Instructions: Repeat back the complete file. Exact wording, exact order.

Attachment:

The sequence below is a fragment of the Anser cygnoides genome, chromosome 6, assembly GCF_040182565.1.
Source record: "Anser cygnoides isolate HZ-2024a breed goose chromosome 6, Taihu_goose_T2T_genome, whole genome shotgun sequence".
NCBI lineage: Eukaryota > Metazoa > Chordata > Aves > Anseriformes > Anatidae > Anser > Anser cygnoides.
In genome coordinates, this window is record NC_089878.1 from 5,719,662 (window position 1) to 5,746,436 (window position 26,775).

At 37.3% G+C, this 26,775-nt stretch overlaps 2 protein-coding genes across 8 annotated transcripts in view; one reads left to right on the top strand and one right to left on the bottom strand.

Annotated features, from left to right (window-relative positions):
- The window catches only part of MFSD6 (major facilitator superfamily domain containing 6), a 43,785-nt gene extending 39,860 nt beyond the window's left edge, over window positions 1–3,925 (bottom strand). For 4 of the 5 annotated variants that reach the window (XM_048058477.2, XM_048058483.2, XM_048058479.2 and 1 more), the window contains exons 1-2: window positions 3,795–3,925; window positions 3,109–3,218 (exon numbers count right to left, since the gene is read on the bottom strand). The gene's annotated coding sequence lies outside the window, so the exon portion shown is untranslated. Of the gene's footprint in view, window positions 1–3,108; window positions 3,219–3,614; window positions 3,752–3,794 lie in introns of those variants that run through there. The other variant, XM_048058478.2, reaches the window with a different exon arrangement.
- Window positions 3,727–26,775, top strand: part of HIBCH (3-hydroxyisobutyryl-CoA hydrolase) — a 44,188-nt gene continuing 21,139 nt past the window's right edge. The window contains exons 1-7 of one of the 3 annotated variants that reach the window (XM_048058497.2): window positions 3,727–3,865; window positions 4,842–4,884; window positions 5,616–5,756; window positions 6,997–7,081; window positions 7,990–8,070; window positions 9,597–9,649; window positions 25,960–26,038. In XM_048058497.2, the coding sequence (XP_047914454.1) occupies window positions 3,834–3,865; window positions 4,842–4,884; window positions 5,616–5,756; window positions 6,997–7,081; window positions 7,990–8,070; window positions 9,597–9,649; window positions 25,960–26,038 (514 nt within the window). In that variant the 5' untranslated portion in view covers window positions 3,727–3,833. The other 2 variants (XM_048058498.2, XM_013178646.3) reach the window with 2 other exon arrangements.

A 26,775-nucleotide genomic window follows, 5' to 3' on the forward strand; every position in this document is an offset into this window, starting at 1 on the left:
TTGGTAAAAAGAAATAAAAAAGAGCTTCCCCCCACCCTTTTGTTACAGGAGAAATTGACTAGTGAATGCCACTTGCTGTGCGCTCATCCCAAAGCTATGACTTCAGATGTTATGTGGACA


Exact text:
The sequence below is a fragment of the Anser cygnoides genome, chromosome 6, assembly GCF_040182565.1.
Source record: "Anser cygnoides isolate HZ-2024a breed goose chromosome 6, Taihu_goose_T2T_genome, whole genome shotgun sequence".
NCBI lineage: Eukaryota > Metazoa > Chordata > Aves > Anseriformes > Anatidae > Anser > Anser cygnoides.
In genome coordinates, this window is record NC_089878.1 from 5,719,662 (window position 1) to 5,746,436 (window position 26,775).

At 37.3% G+C, this 26,775-nt stretch overlaps 2 protein-coding genes across 8 annotated transcripts in view; one reads left to right on the top strand and one right to left on the bottom strand.

Annotated features, from left to right (window-relative positions):
- The window catches only part of MFSD6 (major facilitator superfamily domain containing 6), a 43,785-nt gene extending 39,860 nt beyond the window's left edge, over window positions 1–3,925 (bottom strand). For 4 of the 5 annotated variants that reach the window (XM_048058477.2, XM_048058483.2, XM_048058479.2 and 1 more), the window contains exons 1-2: window positions 3,795–3,925; window positions 3,109–3,218 (exon numbers count right to left, since the gene is read on the bottom strand). The gene's annotated coding sequence lies outside the window, so the exon portion shown is untranslated. Of the gene's footprint in view, window positions 1–3,108; window positions 3,219–3,614; window positions 3,752–3,794 lie in introns of those variants that run through there. The other variant, XM_048058478.2, reaches the window with a different exon arrangement.
- Window positions 3,727–26,775, top strand: part of HIBCH (3-hydroxyisobutyryl-CoA hydrolase) — a 44,188-nt gene continuing 21,139 nt past the window's right edge. The window contains exons 1-7 of one of the 3 annotated variants that reach the window (XM_048058497.2): window positions 3,727–3,865; window positions 4,842–4,884; window positions 5,616–5,756; window positions 6,997–7,081; window positions 7,990–8,070; window positions 9,597–9,649; window positions 25,960–26,038. In XM_048058497.2, the coding sequence (XP_047914454.1) occupies window positions 3,834–3,865; window positions 4,842–4,884; window positions 5,616–5,756; window positions 6,997–7,081; window positions 7,990–8,070; window positions 9,597–9,649; window positions 25,960–26,038 (514 nt within the window). In that variant the 5' untranslated portion in view covers window positions 3,727–3,833. The other 2 variants (XM_048058498.2, XM_013178646.3) reach the window with 2 other exon arrangements.

A 26,775-nucleotide genomic window follows, 5' to 3' on the forward strand; every position in this document is an offset into this window, starting at 1 on the left:
TTGGTAAAAAGAAATAAAAAAGAGCTTCCCCCCACCCTTTTGTTACAGGAGAAATTGACTAGTGAATGCCACTTGCTGTGCGCTCATCCCAAAGCTATGACTTCAGATGTTATGTGGACA